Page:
The Prison Service is said to be unsuited, at present, to meet the needs of an ageing inmate population with chronic age-related conditions. It needs a strategy to handle growing numbers of older prisoners. Prison staff generally need to be better prepared to manage age-related conditions, including dementia. The Prisons and Probation Ombudsman (PPO) investigates this problem and offers recommendations.
Dementia incidence within prisons is unknown but likely to exceed several hundred. The Mental Health Foundation estimates that approximately 5% of prisoners over 55 years old may be affected by dementia. Inmates aged over 60 are the fastest-growing demographic in the prison population, having increased by 125% between 2004 and 2014. The Ministry of Justice estimates the prison population aged over 60 may increase from 4,100 in 2015 to 5,500 by 2020.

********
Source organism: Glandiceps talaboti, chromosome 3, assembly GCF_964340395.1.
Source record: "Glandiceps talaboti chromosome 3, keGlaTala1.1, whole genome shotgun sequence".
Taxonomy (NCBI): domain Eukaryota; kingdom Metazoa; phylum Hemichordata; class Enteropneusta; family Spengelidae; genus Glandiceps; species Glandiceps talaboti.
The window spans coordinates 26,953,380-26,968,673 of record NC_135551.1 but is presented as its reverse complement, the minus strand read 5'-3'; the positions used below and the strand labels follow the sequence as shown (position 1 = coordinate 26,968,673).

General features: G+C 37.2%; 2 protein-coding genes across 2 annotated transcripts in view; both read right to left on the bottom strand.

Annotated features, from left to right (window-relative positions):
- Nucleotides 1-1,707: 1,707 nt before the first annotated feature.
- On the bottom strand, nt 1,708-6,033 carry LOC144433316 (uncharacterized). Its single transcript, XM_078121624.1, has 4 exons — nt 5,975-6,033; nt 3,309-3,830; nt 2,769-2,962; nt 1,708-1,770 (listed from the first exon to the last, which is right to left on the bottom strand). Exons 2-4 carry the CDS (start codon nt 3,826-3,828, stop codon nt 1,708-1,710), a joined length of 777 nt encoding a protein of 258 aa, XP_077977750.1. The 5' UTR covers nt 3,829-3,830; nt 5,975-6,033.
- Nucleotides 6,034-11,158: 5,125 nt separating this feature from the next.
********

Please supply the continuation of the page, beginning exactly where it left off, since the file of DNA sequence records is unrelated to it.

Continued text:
Prison staff need to respond to dementia as more older prisoners in jail, says ombudsman. London: Prisons and Probation Ombudsman, July 27th 2016.
This relates to:
Dementia. Learning Lessons Bulletin: Fatal Incidents Investigations, Issue 11. London: Prisons and Probation Ombudsman, July 28th 2016.
Moll, A. (2013). Losing track of time: dementia and the ageing prison population: treatment challenges and examples of good practice. London: Mental Health Foundation (MHF), February 1st 2013.
Possibly also of interest:
Prisoner mental health: learning from PPO investigations. London: Prisons and Probation Ombudsman for England and Wales, January 1st 2016.